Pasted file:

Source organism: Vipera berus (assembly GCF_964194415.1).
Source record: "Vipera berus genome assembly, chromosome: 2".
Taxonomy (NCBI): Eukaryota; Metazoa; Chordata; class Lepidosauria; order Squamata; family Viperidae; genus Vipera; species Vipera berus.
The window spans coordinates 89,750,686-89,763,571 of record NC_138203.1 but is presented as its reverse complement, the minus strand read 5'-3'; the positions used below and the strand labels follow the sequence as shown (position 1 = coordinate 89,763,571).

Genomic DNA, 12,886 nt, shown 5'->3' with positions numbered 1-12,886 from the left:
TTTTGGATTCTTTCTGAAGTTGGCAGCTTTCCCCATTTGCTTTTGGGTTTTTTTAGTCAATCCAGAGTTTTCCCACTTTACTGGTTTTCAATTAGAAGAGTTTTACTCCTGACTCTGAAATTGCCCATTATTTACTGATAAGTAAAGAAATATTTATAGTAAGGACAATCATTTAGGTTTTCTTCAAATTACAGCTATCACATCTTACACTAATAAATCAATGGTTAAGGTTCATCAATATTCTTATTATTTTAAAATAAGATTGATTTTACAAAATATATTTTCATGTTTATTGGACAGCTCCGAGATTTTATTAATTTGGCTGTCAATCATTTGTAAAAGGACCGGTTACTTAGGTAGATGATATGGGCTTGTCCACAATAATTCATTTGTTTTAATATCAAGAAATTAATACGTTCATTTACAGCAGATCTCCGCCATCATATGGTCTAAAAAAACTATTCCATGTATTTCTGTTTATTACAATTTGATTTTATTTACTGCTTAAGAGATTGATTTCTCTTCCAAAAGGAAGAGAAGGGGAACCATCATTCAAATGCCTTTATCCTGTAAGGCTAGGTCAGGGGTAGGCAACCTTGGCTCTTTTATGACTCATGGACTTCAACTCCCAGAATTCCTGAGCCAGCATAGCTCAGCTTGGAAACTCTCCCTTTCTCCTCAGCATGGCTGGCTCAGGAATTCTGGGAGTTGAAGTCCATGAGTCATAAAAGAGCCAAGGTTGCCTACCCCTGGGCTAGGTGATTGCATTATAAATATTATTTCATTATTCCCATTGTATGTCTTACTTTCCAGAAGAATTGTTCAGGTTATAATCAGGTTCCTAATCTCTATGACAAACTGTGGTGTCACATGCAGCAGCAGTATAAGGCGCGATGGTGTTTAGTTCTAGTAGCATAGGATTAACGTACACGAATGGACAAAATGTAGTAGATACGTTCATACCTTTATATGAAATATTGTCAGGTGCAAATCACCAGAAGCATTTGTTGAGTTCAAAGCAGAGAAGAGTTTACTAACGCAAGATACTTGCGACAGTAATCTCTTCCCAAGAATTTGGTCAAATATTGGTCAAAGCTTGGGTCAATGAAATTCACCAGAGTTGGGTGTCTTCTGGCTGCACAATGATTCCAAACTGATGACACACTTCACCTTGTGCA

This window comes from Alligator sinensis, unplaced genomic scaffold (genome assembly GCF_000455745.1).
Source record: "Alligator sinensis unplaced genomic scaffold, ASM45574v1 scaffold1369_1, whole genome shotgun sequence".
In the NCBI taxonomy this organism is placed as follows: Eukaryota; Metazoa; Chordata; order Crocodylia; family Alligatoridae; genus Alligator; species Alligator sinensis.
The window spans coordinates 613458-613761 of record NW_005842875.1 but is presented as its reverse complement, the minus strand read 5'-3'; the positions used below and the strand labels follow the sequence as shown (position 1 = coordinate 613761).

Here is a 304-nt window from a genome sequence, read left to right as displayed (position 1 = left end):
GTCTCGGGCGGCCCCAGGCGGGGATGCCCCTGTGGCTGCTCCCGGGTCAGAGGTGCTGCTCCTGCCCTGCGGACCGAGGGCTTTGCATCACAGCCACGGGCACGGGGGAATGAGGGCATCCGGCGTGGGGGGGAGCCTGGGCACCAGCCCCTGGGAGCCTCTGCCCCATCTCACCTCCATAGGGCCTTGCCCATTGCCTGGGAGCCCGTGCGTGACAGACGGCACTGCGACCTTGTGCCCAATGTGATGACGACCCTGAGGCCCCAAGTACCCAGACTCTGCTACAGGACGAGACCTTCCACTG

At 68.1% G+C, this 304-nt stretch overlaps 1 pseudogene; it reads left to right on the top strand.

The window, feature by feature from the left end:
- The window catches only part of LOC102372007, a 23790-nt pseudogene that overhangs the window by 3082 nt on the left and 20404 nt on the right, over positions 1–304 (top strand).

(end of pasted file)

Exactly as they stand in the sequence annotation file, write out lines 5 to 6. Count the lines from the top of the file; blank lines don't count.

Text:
Genomic DNA, 12,886 nt, shown 5'->3' with positions numbered 1-12,886 from the left:
TTTTGGATTCTTTCTGAAGTTGGCAGCTTTCCCCATTTGCTTTTGGGTTTTTTTAGTCAATCCAGAGTTTTCCCACTTTACTGGTTTTCAATTAGAAGAGTTTTACTCCTGACTCTGAAATTGCCCATTATTTACTGATAAGTAAAGAAATATTTATAGTAAGGACAATCATTTAGGTTTTCTTCAAATTACAGCTATCACATCTTACACTAATAAATCAATGGTTAAGGTTCATCAATATTCTTATTATTTTAAAATAAGATTGATTTTACAAAATATATTTTCATGTTTATTGGACAGCTCCGAGATTTTATTAATTTGGCTGTCAATCATTTGTAAAAGGACCGGTTACTTAGGTAGATGATATGGGCTTGTCCACAATAATTCATTTGTTTTAATATCAAGAAATTAATACGTTCATTTACAGCAGATCTCCGCCATCATATGGTCTAAAAAAACTATTCCATGTATTTCTGTTTATTACAATTTGATTTTATTTACTGCTTAAGAGATTGATTTCTCTTCCAAAAGGAAGAGAAGGGGAACCATCATTCAAATGCCTTTATCCTGTAAGGCTAGGTCAGGGGTAGGCAACCTTGGCTCTTTTATGACTCATGGACTTCAACTCCCAGAATTCCTGAGCCAGCATAGCTCAGCTTGGAAACTCTCCCTTTCTCCTCAGCATGGCTGGCTCAGGAATTCTGGGAGTTGAAGTCCATGAGTCATAAAAGAGCCAAGGTTGCCTACCCCTGGGCTAGGTGATTGCATTATAAATATTATTTCATTATTCCCATTGTATGTCTTACTTTCCAGAAGAATTGTTCAGGTTATAATCAGGTTCCTAATCTCTATGACAAACTGTGGTGTCACATGCAGCAGCAGTATAAGGCGCGATGGTGTTTAGTTCTAGTAGCATAGGATTAACGTACACGAATGGACAAAATGTAGTAGATACGTTCATACCTTTATATGAAATATTGTCAGGTGCAAATCACCAGAAGCATTTGTTGAGTTCAAAGCAGAGAAGAGTTTACTAACGCAAGATACTTGCGACAGTAATCTCTTCCCAAGAATTTGGTCAAATATTGGTCAAAGCTTGGGTCAATGAAATTCACCAGAGTTGGGTGTCTTCTGGCTGCACAATGATTCCAAACTGATGACACACTTCACCTTGTGCA